On Oct. 2, 1977, history was made at Dodger Stadium. It was the last game of the regular season, and the Los Angeles Dodgers — in first place by 10 games — were cruising toward the post season.
With 2 outs in the bottom of the 6th inning, L.A.’s Dusty Baker drilled a pitch by Houston’s J.R. Richard over the center field wall for his 30th home run of the year.
As Baker crossed home plate, he was greeted by the on-deck hitter who raised his hand head-high. Baker did likewise, and the two men slapped their hands together in celebration.
The on-deck hitter then proceeded to hit a home run during his at bat, the first in his Major League career. As he rounded the bases, Baker trotted out to home plate and greeted the hitter with another raised-hand hand slap.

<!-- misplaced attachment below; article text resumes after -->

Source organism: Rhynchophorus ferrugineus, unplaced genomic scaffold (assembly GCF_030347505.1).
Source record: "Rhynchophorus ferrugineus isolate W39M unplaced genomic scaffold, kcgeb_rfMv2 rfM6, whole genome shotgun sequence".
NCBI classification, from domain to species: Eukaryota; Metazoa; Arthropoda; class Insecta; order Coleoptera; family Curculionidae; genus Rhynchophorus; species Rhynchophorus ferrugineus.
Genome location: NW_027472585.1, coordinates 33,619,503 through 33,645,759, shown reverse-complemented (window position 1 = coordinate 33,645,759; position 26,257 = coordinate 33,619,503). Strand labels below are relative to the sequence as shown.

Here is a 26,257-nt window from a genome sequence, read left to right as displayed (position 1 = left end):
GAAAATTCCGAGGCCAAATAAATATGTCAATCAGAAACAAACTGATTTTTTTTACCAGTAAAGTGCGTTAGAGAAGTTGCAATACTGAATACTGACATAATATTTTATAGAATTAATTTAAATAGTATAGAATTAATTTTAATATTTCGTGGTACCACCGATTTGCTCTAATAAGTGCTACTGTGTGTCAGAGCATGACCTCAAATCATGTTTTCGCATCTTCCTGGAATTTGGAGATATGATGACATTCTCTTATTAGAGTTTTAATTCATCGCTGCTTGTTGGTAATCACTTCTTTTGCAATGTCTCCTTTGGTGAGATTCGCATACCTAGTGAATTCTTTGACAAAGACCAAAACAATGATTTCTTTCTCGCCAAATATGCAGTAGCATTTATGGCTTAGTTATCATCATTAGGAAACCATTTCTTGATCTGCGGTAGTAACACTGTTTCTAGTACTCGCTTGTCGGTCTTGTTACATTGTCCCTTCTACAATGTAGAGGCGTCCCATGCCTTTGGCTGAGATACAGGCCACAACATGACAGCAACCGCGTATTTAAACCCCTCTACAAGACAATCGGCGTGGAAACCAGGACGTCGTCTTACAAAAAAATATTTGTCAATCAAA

It was the first two recorded high-fives in baseball history. The on-deck hitter became known as the inventor of the high-five, though many cultural historians note that the gesture has been around for centuries.
Who is the Dodger player credited as being the inventor of the high-five, and how many home runs did he hit during his Major League career?
UPDATE: Glenn Burke is the man credited with introducing the high-five to Major League Baseball, though as noted above, the gesture has been around for centuries. During his Major League career, Burke hit two home runs.